• Team Development – even more essential in difficult times

    Team Development – even more essential in difficult times


    Team-Development – even more essential in difficult times.

    I believe it’s more essential for several reasons.

    1. In difficult times the team needs it more.  Under pressure the cracks appear (or get bigger).
    2. You get a greater return on your investment.
    3. Often costs less to do.
    4. Sends a crystal clear message that your people matter to you – one of the best ways to build loyalty and commitment.

    Did you know that as a Manager you are no longer measured by the work you do with your own hands?   The true measure of your success is (or needs to be) the productivity of your people.  Think about this.  If you increase your own output by 10%, it’s a 10% improvement.  But at a potential cost.  What were you not or no longer doing by putting that extra effort into busy work?  If you have a team of 6 people and you increase their productivity by just 5% that’s a far more significant increase than what you achieved on your own.  Keep in mind that productivity improvements come from a variety of sources.  The obvious source (and this is a trap) is by simply giving more work to your people, or increasing targets.  Most managers (and organisations) fall into this trap.  This has limited shelf life and also comes at a cost to your people.  By focusing more on what your people enjoy about their work, or by addressing those factors they don’t enjoy, you will reap substantial benefits.  Not just in output but in innovation, commitment, longevity, succession planning, agility, reputation and engagement.  All of these benefits have a direct impact on the bottom line.  All of these benefits are realisable through team development.  By the way, when I say team-building I’m not always talking about a retreat with a high-ropes course and group drumming.  While fun and beneficial the economic reality is that these approaches are costly and time-consuming.  Team-Building or Team Development can be as simple as a structured series of conversations on critical topics.  They can be externally facilitated but they are often even more powerful when led by you, the Manager.  The unspoken message in you taking the lead is powerful.  You care.  This is important.  You value your people.  Think for a second on your own experience.  I bet you felt better about your work, produced more and cared more when you felt like your contributions were valued by your manger or employer.  It’s hard-wired into us, we want to make a difference.

    Unfortunately in difficult times with scarce resources and high competition for those resources a commitment to developing teams is often one of the first to go.  In fact the commitment to developing anything often wanes be it R&D, Leadership and Management,  training or even process improvement.   Free Tip – periods of economic/business downturn are a great opportunity to review systems and process and look for innovation.  Great companies know this and benefit from doing it.

    Being a Manager Requires Courage.

    This often raises a few eyebrows when I suggest this in a workshop or coaching.  It requires courage because sometimes, to do the right thing, requires you to go against the ingrained culture of the organisation.  You need to claw back the space, push back on the unnecessary (yet often urgent) tasks, have difficult conversations with your manager, and perhaps place yourself in harms way. You need to run cover for your team and insulate them from the stuff that derails, destabilises, or overloads them.  You need to MAKE time in your diary to attend to aspects of personal, professional and team development.  Now, while I can’t promise you this is going to be easy, I can promise that, done well, you will notice the benefits in your team.  And when they’re firing on all cylinders, it’s hard for that to NOT be noticed.  And that reflects on YOU.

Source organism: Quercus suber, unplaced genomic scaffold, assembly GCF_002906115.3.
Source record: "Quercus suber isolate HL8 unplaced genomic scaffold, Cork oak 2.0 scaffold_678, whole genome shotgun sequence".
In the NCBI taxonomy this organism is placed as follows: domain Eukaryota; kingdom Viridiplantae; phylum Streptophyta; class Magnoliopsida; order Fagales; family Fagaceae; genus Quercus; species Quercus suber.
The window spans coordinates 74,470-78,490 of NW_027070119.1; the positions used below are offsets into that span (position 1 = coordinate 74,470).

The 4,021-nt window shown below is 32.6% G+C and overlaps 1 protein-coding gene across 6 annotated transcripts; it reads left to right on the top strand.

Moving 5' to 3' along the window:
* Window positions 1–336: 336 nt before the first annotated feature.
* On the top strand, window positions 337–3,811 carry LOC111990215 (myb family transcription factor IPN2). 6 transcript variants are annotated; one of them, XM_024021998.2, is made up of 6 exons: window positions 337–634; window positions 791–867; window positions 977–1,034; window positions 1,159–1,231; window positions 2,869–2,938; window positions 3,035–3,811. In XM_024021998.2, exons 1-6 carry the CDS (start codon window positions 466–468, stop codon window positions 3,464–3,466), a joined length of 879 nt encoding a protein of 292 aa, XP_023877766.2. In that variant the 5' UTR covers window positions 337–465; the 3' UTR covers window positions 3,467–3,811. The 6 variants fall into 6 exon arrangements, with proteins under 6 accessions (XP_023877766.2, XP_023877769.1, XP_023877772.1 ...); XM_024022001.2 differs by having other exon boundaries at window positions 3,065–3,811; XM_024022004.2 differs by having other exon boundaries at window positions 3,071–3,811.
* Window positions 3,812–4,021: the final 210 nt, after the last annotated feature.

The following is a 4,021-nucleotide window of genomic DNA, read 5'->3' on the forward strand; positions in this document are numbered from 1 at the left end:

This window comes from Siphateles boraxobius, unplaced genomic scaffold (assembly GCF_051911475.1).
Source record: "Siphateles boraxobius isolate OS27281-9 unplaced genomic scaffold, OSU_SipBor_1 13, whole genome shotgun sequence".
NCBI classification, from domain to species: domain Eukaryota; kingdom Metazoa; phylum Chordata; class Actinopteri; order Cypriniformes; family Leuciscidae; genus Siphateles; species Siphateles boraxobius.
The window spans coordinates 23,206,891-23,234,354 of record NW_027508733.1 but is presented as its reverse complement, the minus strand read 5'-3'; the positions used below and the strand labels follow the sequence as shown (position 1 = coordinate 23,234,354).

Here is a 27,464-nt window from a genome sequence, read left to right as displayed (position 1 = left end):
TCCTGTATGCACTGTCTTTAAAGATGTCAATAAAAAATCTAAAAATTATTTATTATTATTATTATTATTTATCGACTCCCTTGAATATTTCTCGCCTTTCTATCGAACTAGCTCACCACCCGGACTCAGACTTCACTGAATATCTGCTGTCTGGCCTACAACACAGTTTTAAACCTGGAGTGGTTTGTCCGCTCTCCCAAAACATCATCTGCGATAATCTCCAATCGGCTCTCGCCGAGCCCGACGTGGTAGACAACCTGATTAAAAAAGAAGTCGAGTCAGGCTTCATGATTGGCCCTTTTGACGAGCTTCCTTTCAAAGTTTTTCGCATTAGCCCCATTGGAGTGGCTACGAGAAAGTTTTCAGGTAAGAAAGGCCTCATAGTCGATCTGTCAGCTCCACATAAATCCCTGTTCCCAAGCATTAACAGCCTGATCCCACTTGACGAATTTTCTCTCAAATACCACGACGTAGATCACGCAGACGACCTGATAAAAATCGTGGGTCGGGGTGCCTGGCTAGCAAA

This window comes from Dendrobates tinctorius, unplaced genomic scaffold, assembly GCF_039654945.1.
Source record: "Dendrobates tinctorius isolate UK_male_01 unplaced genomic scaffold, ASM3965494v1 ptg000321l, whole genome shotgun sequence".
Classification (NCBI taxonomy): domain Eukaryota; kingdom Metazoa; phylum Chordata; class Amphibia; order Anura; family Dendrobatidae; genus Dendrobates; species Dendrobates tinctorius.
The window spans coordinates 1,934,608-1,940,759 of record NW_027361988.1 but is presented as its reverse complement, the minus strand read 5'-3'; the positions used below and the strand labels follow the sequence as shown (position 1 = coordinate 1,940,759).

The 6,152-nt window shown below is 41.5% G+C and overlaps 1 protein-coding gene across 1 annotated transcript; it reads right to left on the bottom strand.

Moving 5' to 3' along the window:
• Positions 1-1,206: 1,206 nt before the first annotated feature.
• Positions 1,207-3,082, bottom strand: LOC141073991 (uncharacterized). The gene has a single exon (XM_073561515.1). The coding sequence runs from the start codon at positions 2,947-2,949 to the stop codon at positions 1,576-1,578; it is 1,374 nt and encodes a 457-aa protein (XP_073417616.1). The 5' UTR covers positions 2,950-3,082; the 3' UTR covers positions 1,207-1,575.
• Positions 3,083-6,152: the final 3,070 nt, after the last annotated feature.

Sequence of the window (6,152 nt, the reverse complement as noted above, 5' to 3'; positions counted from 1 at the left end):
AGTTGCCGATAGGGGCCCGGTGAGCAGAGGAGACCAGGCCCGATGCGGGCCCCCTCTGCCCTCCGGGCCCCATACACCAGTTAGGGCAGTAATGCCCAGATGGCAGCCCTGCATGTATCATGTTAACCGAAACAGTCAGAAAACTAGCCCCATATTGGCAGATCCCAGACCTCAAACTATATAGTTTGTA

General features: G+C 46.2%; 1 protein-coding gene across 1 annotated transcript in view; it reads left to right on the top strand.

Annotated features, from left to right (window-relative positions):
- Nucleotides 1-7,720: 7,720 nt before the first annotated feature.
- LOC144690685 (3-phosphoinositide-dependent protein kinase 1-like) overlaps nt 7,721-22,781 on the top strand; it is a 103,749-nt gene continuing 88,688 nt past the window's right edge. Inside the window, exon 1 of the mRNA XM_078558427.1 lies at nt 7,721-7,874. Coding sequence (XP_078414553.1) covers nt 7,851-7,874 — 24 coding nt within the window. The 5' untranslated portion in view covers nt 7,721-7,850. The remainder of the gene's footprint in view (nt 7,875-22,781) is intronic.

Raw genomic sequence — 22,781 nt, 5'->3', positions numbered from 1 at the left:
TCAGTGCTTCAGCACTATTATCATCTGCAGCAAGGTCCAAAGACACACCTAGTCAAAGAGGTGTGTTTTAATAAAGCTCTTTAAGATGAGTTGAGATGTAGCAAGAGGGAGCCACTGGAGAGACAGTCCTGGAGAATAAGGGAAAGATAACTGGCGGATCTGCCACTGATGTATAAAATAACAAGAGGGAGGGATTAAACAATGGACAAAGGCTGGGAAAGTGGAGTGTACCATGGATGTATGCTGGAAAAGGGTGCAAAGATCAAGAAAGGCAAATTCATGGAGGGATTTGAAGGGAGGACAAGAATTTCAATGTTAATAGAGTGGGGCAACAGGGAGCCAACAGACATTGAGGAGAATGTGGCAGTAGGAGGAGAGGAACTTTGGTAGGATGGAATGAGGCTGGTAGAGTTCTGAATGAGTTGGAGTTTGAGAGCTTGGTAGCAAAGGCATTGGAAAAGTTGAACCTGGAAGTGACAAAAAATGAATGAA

I have provided some suggested discussion topics you can have with your team, either individually, collectively or both.  If you want more info on what each of them may be about I’m happy to share.  Just drop me a line through the contact us page on this site.

    Here’s a quote I really like that applies to some of what I’ve been talking about.  “Nothing will ever be attempted if all possible objections must first be overcome.”  Samuel Johnson

    Potential Topics:

    • Keep Doing, Stop Doing, Start Doing (as it sounds, list out peoples ideas under each of the three headings).
    • Creative Solutions to Old Problems – list stuff that gets in the way, and brainstorm real and nonsensical solutions.
    • Managing Morale – let’s pick it up and keep it there.
    • How can we have more fun at work?  (expect people to look at you funny when you ask this, but it’s a good question.  People LIKE to have fun and it can be very, very productive).
    • Career Path/Development – what do you want and how can I help?
    • Feedback – what do we want and how to get it?

    Please help me to spread the word by sharing.

      Sean is an experienced coach, speaker and facilitator who is passionate about improving the relationship between people, their work and the organisations they work for. If you want to get the most out of your managers, supervisors and their teams and think that work can or should be a rewarding and enjoyable component of a productive and meaningful life it might be worth a chat.

    Leave a Reply

    Your email address will not be published. Required fields are marked *


    HTML tags are not allowed.

    Why ask?

    Copyright Blaze Unlimited Pty Ltd, 2007. All rights reserved.